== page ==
Tackling Tension – The Mini-Series

Free Motion Quilted FootballGood Morning, Quilters!

You’ve managed to find twenty minutes to do a little quilting.  You RUN up to your sewing room,  flip on the lights and the machine, take a sip of your tea and settle in for a little happy creativity…

You begin stitching…and your serenity is shattered by terrible looking stitches…

Sound familiar?

Free Motion Quilted FootballIt happens to ALL of us.

It doesn’t matter if your machine is old or new, computerized or treadle…

TENSION issues are a part of everyone’s sewing life!

Last week, in our QUILT ESSENTIALS:  Know Your Sewing Machine, we watched two videos demonstrating how a sewing machine creates a lockstitch.  These excellent videos demonstrate the precision required to create a perfect stitch.  There are many factors that can lead to poor tension and a poor stitch quality.

For the next several Thursdays we will tackle tension and put YOU back in control of your machine by:

  • Discussing the eight factors that influence tension
  • Create a troubleshooting checklist
  • Demonstrate how to test your bobbin tension
  • Demonstrate how to test YOUR sewing machine
  • Provide links to articles and useful information
  • Provide Tips and Tricks for adjusting your tension for Free Motion Quilting
  • Offering an Open Line Discussion on how to get help from your service person and dealer…

So let’s get started:


Poor Quality Quilting, Tension Issues

I chose the football photos as an example of IMPROPER TENSION–(how did this get past me?!!!)

The top tension is too tight and there is a “railroading effect”.  The top or needle thread is pulled tight and the bobbin thread shows on top.

Poor Quality Quilting, Tension Issues

Another problem is “whiskers”.  This can happen on either the front of the quilt (Needle thread too tight) or on the back of the quilt (Bobbin thread too tight.)


“Tension is a tug of war between the bobbin thread and the needle thread and you don’t want any winners.” –Paula Reid

In proper tension the bobbin and needle threads are in balance.  The Needle thread does not show on the back and the Bobbin thread does not show on top.  Ideally, the knot is buried in the quilt sandwich and does not show at all.

This graphic was taken from Superior Thread.  Read more HERE.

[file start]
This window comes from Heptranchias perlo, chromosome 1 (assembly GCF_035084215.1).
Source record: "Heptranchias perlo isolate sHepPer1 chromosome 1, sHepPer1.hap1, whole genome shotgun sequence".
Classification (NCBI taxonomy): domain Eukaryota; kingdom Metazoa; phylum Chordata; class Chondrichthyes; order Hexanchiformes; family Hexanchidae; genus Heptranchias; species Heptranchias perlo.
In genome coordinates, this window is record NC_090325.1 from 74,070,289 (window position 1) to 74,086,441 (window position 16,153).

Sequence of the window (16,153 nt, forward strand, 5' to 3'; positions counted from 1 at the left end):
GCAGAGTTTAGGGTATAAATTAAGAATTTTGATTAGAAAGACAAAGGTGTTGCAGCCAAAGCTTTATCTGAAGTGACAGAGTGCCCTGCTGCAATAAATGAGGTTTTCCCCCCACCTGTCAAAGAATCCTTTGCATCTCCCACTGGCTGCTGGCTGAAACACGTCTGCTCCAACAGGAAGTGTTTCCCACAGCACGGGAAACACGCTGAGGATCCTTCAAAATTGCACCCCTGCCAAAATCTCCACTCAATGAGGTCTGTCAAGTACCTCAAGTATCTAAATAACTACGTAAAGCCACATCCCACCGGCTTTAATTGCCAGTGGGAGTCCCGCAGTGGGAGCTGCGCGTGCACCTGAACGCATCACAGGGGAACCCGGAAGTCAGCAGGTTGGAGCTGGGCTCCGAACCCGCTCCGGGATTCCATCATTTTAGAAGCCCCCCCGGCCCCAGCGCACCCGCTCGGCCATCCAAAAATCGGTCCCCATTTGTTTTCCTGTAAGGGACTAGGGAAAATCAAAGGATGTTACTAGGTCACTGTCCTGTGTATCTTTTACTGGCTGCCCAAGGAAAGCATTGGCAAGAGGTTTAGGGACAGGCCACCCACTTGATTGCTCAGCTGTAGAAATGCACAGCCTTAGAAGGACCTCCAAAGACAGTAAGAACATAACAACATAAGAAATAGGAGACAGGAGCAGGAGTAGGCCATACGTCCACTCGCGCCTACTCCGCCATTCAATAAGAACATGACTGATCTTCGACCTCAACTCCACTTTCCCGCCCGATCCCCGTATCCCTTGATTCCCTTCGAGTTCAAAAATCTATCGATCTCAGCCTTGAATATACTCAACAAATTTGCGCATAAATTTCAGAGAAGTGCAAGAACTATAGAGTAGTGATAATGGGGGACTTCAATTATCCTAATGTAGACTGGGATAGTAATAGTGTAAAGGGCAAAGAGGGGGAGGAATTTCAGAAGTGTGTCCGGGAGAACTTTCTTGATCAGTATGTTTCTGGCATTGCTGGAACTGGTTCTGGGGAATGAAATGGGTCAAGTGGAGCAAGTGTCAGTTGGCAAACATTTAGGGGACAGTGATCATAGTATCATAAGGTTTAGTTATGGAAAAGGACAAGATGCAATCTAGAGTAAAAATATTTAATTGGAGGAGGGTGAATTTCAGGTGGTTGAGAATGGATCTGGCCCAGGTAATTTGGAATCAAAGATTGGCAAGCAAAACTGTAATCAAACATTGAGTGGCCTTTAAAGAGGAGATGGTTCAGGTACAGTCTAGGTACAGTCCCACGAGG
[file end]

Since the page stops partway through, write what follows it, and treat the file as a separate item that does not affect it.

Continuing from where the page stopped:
Sewing Machine Tension Tug of War

The following three photos are examples of better tension:

  • Individual stitches can be seen.
  • No bobbin thread is showing on top

Tying a Quilt001


Happy Blossoms-A Free Motion Quilt Tutorial

The Feathered Leaf Free Motion Quilt Tutorial



Examine your free motion quilting on quilts and on practice pieces:

  • Do you like the look of the stitch on top?
  • How does the stitch look on the back?
  • Any “railroading” or “whiskers”?
  • Do the stitches look perfect in some parts of the motif, but not perfect in other parts of the same quilt or motif?


To get started, try changing just one aspect of your tension this week–the upper tension dial…(Check your owner’s manual!)

  • Increase the top tension (higher number) if you see any top thread pulled to the back.
  • Lower the top tension if you see any bobbin thread pulled to the top of the quilt.

Adjust the tension slowly, 1/2 step at a time.


The Eight Factors that Influence Tension

Happy (Stress Free) Stitching,


PS…All tutorials, images, and information are the property of Lori Kennedy at The Inbox Jaunt and are intended for personal use only.  Feel free to re-blog, pin or share with attribution to The Inbox Jaunt.  For all other purposes, please contact me at lckennedy@hotmail.com.  Thanks!


19 thoughts on “Tackling Tension – The Mini-Series

  1. I have worked on all the tension issues you cite and finally have, I think a balanced stitch. The problem I now have is that my stitches are so small when practicing the zig zag stitch -yes, I’m still trying to master that stitch. Thanks Lori for this quilt along – I may get behind for the need of practice but I’ll get there.